Do you ever feel like you’re beating your head against a wall? That you know you need to make a change or get something done, but you just can’t get traction or results? What if a simple triangle could change all that and make all your decisions effortless?
I’m about to let you in on a big secret: the Triad of Change. Learn how to use it, and your life becomes, if not effort-less, much less effort-full. It has been one of the most effective catalysts and easiest-to-use tools in my life. Continue reading
The Siren Song of the Piano
In Monday’s 6 Ways to Tame the Tech Shrew, we explored the dark side of technology: the time we spend — or, worse, squander — mindlessly flitting from one screen to another, one device to another, one moment to another. The topic touched a nerve with readers, so I thought it deserved some follow-through.
In one of the comments, The Daily Blague‘s RJ Keefe threw down this gauntlet:
“How about making a list of things that you like to do that don’t involve a phone or a computer, and another list of non-computer activities that a computer can enhance. (Locate the center of your life away from the Internet.)”
Let’s try it! Here’s mine: Continue reading
Today is Valentine’s Day. Valentine’s Day is about love. Lots of people are writing and posting about love, and lots of people have written about love in books and poems. But, I think love is something to feel and to experience.
Above and below are pictures of myself embodying different kinds of love that I’ve experienced. Before taking each shot in Photo Booth this morning, I spent several seconds conjuring up the feeling of that kind of love. See if any of them evoke those, or different, feelings for you. Notice the different kinds of love are you experiencing today.
Oh, and Happy Valentine’s Day. Love any and every way you can! Continue reading
“Instead of fearing change, think of Chaos as extremely good news for those who look for the advantage in changing times.” @TonyRobbins
Who loves chaos? Raise your hand. Who enjoys confusion? Get in line! Who’s thinks clarity and control are overrated? I KNOW, right?
I love Chaos! (Kinda.)
If you raised your hand, got in line, or agreed with any of this, you can just look at the pictures and smile. If you thought I was kidding or being sarcastic, well, you’re partly right. For most of us, chaos just sucks. It’s counterintuitive bordering on downright silly that there’s a damn thing good about it.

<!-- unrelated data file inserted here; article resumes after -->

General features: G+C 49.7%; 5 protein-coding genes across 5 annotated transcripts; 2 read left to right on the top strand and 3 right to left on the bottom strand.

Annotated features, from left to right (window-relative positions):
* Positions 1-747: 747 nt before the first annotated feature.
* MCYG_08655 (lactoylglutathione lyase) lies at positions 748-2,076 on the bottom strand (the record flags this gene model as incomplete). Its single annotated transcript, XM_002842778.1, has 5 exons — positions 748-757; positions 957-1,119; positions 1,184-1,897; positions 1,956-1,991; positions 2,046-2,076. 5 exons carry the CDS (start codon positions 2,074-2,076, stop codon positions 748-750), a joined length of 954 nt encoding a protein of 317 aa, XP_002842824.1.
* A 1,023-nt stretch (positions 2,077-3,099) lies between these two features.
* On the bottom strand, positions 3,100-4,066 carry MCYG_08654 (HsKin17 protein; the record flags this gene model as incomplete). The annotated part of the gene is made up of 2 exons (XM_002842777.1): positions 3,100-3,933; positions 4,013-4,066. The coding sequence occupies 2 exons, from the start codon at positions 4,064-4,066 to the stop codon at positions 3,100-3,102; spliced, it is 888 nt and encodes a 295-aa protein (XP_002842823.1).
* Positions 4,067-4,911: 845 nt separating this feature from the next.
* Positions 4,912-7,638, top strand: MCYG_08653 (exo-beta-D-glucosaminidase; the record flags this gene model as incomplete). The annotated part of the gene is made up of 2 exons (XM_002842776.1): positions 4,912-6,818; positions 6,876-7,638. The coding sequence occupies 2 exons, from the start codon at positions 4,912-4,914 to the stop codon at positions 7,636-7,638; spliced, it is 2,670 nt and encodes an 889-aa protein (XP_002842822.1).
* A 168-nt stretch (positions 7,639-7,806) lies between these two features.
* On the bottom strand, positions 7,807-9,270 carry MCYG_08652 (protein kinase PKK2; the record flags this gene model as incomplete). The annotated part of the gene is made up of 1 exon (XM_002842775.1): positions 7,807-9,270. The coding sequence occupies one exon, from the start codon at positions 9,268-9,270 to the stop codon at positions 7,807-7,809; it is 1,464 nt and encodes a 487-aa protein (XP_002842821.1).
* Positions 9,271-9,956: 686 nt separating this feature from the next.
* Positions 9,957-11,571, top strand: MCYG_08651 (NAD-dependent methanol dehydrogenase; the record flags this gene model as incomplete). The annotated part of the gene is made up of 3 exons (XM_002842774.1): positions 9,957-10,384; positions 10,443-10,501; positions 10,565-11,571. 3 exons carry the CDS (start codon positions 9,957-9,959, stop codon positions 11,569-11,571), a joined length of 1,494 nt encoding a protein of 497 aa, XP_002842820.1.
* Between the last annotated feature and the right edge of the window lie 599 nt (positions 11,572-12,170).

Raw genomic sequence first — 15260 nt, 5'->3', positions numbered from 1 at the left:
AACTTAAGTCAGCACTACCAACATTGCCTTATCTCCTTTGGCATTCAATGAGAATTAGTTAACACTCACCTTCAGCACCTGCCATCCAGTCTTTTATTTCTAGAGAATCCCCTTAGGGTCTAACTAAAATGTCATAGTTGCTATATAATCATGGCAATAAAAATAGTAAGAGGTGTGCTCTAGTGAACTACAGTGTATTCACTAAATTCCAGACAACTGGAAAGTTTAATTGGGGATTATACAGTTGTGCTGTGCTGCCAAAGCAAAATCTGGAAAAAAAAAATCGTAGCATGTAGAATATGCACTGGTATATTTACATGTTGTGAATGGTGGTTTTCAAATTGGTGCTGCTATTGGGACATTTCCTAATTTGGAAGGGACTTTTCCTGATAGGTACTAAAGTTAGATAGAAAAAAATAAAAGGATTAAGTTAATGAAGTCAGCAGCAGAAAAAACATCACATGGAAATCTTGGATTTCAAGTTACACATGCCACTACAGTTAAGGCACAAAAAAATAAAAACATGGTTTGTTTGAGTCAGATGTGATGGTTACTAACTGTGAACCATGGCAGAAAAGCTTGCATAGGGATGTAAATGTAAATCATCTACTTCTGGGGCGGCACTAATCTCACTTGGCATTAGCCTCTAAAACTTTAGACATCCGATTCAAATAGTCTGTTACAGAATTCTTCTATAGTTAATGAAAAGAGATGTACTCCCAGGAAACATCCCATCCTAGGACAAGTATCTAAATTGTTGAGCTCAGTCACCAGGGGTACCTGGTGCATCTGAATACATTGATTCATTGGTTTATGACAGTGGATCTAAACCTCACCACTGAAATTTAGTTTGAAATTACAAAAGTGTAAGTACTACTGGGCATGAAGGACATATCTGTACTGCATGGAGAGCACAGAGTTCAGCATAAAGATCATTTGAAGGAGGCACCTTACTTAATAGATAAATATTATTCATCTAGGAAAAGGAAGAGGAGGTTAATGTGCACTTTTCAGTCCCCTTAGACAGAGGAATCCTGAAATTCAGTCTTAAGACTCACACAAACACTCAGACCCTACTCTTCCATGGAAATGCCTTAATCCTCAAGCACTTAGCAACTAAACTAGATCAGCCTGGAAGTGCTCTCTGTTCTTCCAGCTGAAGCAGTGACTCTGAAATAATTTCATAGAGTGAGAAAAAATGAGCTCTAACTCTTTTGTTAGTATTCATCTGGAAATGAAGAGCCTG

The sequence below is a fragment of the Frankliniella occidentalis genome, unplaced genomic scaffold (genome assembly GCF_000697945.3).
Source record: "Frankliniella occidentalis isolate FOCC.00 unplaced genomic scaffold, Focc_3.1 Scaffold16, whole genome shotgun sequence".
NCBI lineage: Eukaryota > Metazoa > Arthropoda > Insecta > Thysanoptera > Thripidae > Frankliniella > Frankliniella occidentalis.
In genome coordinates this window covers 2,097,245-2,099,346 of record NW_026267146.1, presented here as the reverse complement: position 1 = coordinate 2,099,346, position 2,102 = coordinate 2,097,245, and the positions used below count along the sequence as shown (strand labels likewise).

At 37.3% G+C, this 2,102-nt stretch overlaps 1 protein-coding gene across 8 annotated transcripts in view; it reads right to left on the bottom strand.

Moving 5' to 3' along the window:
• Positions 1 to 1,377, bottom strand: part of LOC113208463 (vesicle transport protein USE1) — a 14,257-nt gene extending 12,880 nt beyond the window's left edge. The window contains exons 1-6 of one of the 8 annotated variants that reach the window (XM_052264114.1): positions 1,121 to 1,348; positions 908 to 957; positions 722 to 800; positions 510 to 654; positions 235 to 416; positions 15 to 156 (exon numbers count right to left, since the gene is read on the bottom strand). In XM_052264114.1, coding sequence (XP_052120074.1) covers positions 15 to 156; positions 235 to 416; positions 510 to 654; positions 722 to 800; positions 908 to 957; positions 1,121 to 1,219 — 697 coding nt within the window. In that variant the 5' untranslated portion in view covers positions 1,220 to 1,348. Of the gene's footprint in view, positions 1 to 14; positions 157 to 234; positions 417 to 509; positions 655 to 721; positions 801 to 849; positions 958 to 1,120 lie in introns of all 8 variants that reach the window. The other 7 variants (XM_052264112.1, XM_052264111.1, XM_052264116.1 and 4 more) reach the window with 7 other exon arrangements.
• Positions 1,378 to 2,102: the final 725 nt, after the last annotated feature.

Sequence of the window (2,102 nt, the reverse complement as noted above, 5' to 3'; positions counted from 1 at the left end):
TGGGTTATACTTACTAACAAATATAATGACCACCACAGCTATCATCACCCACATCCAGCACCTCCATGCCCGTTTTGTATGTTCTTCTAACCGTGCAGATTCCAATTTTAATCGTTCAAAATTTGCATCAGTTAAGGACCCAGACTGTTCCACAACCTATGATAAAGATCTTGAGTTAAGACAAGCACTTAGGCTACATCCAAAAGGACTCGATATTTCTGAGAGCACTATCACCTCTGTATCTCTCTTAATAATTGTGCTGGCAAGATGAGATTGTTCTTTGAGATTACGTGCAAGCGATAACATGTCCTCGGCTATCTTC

But what if the following “Seven C’s” were true? Continue reading
Apple, Books, & Tea
When does the food become the poison? Technology is supposed to be a tool to enrich your life, and indeed it does. Technology, in and of itself, is not your life. Looking around, however, it sure seems like it is, for many of us.
Technology is very addictive. Yet, very few people actively manage their tech consumption the way they do (or don’t, but at least know they should) their food, alcohol, or money habits. It’s misuse doesn’t make us fat, sloppy, or poor. So, why then, should we curtail our use of technology? What does a tech-overdose look like?
If you haven’t seen it in yourself, you’ve seen it or read about in others. Obsession with technology has ruined relationships and created the same kinds of addiction symptoms as drugs: irritability, inability to engage in sustained activities, withdrawal from “real” life — the list goes on. But it can also degrade the richness and quality of your physical, mental, and spiritual life. And that’s what we’re all about here at OmDePlume: enriching life in the digital age.
Dingletown Community Church, Greenwich, CT
Sundays are for reflection, for going inward, and maybe for attending the church of your choice — be it a quaint New England Community Church, a grand cathedral, or the great nave of nature. Succumbing to some irresistible human propensity for arbitrary polarity (e.g., people who are focused versus people who are unfocused), I want to explore a dichotomy I’ve observed between worried people and happy people. Continue reading
It’s a tricky thing, loving the Northeast. The weathermen and the San Diego-ans all condition us against it. The Northeast has . . . winter. Weather is “bad.” Snow is “bad.” Cold is “bad.”
When I lived in San Francisco in the mid-90s, and again when I spent four months in the Bay Area last summer and fall, people expressed frank incredulity that I might consent, let alone prefer, to go back East.
Snow. If Fairfield County gets hammered by a blizzard, but we only get two feet of snow compared to three feet east of here, or more than that even in Boston, I’m jealous. Yep. Jealous. OK, maybe just envious.
I’ve had these feeders for over a year and I’ve been too lazy to hang them up. Well, not really lazy. I was intimated by the task: ladders, hammers, logistics, all that guy stuff. Something got into me today, though, and before breakfast I was out there banging and hanging away. The little buggers found them almost immediately, too. Tufted titmice, mostly, but also a Carolina Wren. <melt> Continue reading
My food “bible” is Nourishing Traditions. After years of paying attention to and experimenting with nutrition and health, I learned what I and my body liked and responded to.
Along the way, I followed food fads (no salt, no butter, no fat, no wheat, no dairy), read books (“Eat Right for Your Type,” “The Green Smoothie Revolution,” “Nourishing Traditions“), adhered to philosophies (Michael Pollan, Ayurveda), went on cleanses (“The Master Cleanse,” nutritional cleanses), abstained from caffeine and alcohol — and periodically abandoned them all for a life of pure enjoyment and hedonism! Continue reading